ISLAMABAD: Mezan Beverages (Private) Limited, a prominent player in the beverages industry, has been entangled in a legal battle with the Competition Commission of Pakistan (CCP) for the past five years, employing strategic court stay orders to impede the ongoing enquiry.
As per the details shared by the CCP, the saga began in August 2018 when the CCP initiated an enquiry into Mezan’s alleged involvement in deceptive marketing practices. This was prompted by a formal complaint filed by PepsiCo Pakistan. The complaint accused Mezan of mimicking the packaging of Pepsi’s famous energy drink “Sting” for its own energy drink “Storm.”
Mezan swiftly responded with legal maneuvers, filing a writ petition on October 12, 2018, leading to a two-year stay order against the initiation of the enquiry. Later, the Lahore High Court (LHC) vacated the stay on October 26, 2018, allowing the CCP to resume its investigation. Subsequently, on June 28, 2021, the CCP completed its enquiry, issuing a show cause notice to Mezan on July 7, 2021.
Undeterred, Mezan secured another stay order from the LHC on August 3, 2021, against the CCP’s show cause notice. This has prolonged the legal standoff, leaving the outcome of the enquiry in limbo.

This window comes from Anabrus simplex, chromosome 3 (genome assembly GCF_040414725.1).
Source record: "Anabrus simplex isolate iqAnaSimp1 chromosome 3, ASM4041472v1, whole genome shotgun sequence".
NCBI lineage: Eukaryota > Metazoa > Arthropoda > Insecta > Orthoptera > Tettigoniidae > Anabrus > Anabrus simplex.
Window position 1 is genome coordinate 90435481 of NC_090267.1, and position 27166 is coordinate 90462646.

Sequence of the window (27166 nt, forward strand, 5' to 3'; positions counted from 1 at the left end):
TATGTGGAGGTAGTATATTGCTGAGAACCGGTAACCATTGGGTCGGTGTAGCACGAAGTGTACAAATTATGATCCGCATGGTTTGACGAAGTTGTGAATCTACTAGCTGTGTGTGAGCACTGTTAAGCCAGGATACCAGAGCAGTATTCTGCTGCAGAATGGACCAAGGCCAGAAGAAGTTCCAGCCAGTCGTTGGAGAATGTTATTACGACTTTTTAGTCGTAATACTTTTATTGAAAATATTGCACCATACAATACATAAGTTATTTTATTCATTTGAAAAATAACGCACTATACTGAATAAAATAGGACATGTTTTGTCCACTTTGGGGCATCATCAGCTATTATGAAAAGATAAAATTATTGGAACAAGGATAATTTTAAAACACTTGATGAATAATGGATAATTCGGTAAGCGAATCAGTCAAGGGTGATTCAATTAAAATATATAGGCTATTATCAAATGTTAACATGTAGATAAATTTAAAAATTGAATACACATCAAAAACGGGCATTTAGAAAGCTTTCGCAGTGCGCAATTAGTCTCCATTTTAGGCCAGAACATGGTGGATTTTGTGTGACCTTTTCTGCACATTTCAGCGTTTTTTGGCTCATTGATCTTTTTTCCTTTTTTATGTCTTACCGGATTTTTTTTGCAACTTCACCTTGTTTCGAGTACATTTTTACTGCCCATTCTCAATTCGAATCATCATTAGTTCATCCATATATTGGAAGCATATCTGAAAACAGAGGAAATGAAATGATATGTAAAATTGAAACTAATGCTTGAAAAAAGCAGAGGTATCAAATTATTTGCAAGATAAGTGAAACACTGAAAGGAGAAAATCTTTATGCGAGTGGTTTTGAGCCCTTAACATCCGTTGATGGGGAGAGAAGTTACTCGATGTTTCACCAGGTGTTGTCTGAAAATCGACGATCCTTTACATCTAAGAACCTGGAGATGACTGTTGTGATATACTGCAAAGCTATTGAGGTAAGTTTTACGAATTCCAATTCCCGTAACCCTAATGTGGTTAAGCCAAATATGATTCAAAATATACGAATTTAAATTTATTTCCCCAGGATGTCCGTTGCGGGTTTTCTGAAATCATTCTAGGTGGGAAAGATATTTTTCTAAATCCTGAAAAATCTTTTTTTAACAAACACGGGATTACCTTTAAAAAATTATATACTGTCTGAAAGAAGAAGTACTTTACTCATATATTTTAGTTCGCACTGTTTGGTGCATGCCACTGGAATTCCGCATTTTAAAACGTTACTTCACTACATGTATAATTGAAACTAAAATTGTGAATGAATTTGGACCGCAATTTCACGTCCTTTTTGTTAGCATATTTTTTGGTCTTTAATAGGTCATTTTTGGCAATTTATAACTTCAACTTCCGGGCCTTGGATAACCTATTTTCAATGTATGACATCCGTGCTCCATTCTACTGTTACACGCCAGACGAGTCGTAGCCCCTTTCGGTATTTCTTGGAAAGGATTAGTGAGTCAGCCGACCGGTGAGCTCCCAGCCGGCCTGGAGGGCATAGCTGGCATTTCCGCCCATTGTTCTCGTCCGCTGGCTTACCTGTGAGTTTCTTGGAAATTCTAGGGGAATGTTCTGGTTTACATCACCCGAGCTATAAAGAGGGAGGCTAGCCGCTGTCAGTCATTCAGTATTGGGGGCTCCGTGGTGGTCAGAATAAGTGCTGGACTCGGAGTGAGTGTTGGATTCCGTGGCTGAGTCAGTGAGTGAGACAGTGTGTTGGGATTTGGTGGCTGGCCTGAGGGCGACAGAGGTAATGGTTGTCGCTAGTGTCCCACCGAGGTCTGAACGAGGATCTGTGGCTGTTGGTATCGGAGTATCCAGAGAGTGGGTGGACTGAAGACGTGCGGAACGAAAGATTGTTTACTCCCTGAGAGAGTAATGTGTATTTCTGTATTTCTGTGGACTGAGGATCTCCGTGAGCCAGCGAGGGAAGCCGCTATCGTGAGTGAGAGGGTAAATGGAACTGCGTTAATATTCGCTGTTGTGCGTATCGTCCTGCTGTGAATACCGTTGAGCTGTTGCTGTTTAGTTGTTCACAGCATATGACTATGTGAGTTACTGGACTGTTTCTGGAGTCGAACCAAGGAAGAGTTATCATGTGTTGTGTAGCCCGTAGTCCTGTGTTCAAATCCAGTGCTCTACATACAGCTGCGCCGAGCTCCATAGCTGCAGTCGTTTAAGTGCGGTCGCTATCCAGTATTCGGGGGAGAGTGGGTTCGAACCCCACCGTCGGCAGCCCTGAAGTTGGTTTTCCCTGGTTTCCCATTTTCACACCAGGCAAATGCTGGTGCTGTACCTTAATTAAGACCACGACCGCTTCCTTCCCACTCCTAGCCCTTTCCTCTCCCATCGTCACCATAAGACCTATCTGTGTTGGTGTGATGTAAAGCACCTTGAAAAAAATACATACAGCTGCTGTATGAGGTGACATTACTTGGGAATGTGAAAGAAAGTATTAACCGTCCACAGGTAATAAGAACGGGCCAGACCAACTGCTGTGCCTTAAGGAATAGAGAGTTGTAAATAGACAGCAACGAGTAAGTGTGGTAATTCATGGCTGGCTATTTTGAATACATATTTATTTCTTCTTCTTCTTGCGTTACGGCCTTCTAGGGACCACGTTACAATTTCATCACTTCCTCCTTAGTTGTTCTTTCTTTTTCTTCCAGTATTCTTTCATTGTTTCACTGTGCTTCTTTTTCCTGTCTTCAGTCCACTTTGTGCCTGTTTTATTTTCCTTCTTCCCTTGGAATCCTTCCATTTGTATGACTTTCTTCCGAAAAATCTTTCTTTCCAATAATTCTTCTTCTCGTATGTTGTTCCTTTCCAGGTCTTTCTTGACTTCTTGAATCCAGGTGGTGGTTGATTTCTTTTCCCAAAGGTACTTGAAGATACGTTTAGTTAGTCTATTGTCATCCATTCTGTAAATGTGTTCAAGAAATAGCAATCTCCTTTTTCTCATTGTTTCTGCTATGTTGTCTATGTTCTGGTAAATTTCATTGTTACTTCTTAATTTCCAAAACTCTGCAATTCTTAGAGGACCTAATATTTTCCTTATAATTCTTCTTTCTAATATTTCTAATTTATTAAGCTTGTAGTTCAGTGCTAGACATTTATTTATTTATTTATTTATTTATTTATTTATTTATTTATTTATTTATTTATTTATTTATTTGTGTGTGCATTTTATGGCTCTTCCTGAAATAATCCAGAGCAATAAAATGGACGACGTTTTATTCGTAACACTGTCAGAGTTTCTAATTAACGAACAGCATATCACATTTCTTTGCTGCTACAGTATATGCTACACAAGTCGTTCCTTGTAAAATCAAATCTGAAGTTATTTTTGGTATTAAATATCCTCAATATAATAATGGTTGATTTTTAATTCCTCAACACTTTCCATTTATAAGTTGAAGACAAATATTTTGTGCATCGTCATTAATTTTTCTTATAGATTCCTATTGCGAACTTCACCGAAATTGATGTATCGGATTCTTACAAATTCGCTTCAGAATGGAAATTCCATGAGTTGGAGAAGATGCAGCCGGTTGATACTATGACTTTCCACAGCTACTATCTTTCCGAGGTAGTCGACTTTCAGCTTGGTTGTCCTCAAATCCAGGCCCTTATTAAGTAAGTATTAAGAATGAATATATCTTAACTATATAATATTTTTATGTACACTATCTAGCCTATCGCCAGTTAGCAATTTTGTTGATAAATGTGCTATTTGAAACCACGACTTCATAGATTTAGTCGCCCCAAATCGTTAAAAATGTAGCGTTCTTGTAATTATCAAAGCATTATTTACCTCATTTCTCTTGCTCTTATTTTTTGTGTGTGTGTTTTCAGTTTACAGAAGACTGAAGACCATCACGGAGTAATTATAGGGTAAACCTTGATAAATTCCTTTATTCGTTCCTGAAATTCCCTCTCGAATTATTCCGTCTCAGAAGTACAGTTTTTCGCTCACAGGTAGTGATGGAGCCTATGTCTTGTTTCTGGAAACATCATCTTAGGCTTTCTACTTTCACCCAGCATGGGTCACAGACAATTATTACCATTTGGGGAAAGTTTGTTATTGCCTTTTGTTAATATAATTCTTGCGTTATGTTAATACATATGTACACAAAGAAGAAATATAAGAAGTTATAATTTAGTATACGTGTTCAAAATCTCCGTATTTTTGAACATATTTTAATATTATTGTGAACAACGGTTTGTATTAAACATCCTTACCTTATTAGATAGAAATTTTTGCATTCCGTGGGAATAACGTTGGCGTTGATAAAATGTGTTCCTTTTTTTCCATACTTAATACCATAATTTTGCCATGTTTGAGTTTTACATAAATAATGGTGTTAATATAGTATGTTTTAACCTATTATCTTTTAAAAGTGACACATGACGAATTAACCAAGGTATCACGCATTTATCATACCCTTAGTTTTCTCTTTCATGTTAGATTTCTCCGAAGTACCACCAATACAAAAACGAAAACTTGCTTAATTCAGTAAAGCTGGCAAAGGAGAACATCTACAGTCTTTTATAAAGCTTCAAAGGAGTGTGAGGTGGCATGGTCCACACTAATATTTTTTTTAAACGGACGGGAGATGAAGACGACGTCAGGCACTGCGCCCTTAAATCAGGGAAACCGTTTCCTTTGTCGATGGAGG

The legal saga continued with a parallel incident in 2020 when the CCP initiated an inquiry seeking information from cooking oil and ghee companies regarding pricing. Dalda Foods challenged this enquiry in the Islamabad High Court (IHC), resulting in the IHC setting aside CCP’s call for information letters and initiation of the enquiry. The IHC also imposed stringent requirements on CCP’s regulatory and enquiry powers.
In response to this setback, the CCP took the matter to the Supreme Court of Pakistan in September 2023. The apex court, in a historic and landmark judgment, unanimously upheld the statutory powers of the CCP related to the initiation of enquiries and gathering of information.
The Supreme Court’s ruling set aside the extraordinary requirements imposed by the IHC, including the need for detailed reasoning when initiating an enquiry and passing a reasoned order. This judgment reaffirms the authority of the CCP in enforcing fair competition practices, however the current delay in result on the Mezan beverage case, once again brings into question CCP’s statutory prowess.